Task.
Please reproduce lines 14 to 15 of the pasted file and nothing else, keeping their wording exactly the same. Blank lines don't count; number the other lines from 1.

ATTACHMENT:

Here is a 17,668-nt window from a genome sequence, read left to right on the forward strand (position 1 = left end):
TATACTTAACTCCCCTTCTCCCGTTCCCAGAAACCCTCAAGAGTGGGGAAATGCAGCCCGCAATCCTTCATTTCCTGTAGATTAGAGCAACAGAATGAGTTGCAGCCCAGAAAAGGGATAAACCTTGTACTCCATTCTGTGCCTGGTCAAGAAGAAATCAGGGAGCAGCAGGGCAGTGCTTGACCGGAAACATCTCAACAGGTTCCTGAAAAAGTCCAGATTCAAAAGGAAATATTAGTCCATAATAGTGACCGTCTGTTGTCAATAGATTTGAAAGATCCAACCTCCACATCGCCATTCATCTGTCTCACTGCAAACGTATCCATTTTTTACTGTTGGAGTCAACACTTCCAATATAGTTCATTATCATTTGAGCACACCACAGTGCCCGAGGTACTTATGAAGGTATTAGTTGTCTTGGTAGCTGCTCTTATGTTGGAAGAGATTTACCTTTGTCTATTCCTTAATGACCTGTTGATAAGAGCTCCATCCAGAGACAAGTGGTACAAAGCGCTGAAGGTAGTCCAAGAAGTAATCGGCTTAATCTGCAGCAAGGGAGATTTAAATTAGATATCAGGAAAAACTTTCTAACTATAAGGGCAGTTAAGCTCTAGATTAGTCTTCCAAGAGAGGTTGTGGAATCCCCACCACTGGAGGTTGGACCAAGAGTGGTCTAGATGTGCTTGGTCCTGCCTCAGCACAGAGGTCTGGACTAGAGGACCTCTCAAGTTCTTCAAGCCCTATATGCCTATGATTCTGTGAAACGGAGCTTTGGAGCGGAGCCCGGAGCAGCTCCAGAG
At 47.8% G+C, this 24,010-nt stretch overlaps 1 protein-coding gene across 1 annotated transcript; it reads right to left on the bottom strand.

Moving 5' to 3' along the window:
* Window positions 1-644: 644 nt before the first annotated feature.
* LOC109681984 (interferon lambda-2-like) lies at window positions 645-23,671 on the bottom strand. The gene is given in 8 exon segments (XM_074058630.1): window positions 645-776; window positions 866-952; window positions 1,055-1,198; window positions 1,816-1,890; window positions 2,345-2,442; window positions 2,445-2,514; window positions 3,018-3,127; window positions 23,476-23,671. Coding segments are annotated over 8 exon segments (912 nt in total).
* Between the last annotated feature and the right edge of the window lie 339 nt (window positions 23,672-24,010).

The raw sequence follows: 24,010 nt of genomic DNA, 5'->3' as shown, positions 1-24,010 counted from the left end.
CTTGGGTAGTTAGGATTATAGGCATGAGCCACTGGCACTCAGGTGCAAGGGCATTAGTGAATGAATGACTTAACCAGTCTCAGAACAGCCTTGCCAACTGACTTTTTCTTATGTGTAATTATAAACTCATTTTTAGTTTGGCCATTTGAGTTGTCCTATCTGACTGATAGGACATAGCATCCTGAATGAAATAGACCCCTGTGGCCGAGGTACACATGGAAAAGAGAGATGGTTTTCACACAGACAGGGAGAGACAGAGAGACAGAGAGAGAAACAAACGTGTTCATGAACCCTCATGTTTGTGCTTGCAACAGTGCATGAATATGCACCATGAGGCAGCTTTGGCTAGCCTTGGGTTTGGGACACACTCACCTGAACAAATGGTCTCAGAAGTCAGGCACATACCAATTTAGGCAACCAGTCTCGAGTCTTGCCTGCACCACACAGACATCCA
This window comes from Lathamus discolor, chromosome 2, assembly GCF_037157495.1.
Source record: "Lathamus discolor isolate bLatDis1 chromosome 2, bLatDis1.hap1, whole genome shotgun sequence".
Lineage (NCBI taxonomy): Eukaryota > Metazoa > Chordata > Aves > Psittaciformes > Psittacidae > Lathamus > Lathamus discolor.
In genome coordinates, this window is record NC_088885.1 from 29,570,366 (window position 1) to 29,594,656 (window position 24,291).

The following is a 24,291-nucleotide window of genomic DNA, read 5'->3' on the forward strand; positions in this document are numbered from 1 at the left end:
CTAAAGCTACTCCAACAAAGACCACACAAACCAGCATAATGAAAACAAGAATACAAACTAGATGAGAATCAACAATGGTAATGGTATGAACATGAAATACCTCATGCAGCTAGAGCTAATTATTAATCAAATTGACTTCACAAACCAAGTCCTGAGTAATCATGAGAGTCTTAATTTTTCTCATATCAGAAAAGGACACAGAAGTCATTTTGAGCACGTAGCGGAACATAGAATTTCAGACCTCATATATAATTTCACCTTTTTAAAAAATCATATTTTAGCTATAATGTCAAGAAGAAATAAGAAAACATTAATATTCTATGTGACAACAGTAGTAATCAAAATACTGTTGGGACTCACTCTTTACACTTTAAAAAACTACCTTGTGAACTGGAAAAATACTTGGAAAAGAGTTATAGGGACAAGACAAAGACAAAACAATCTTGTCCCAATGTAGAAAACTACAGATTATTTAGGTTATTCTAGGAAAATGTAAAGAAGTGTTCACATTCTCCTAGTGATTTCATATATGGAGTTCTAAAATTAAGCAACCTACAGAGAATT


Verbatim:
The following is a 24,291-nucleotide window of genomic DNA, read 5'->3' on the forward strand; positions in this document are numbered from 1 at the left end:
CTAAAGCTACTCCAACAAAGACCACACAAACCAGCATAATGAAAACAAGAATACAAACTAGATGAGAATCAACAATGGTAATGGTATGAACATGAAATACCTCATGCAGCTAGAGCTAATTATTAATCAAATTGACTTCACAAACCAAGTCCTGAGTAATCATGAGAGTCTTAATTTTTCTCATATCAGAAAAGGACACAGAAGTCATTTTGAGCACGTAGCGGAACATAGAATTTCAGACCTCATATATAATTTCACCTTTTTAAAAAATCATATTTTAGCTATAATGTCAAGAAGAAATAAGAAAACATTAATATTCTATGTGACAACAGTAGTAATCAAAATACTGTTGGGACTCACTCTTTACACTTTAAAAAACTACCTTGTGAACTGGAAAAATACTTGGAAAAGAGTTATAGGGACAAGACAAAGACAAAACAATCTTGTCCCAATGTAGAAAACTACAGATTATTTAGGTTATTCTAGGAAAATGTAAAGAAGTGTTCACATTCTCCTAGTGATTTCATATATGGAGTTCTAAAATTAAGCAACCTACAGAGAATT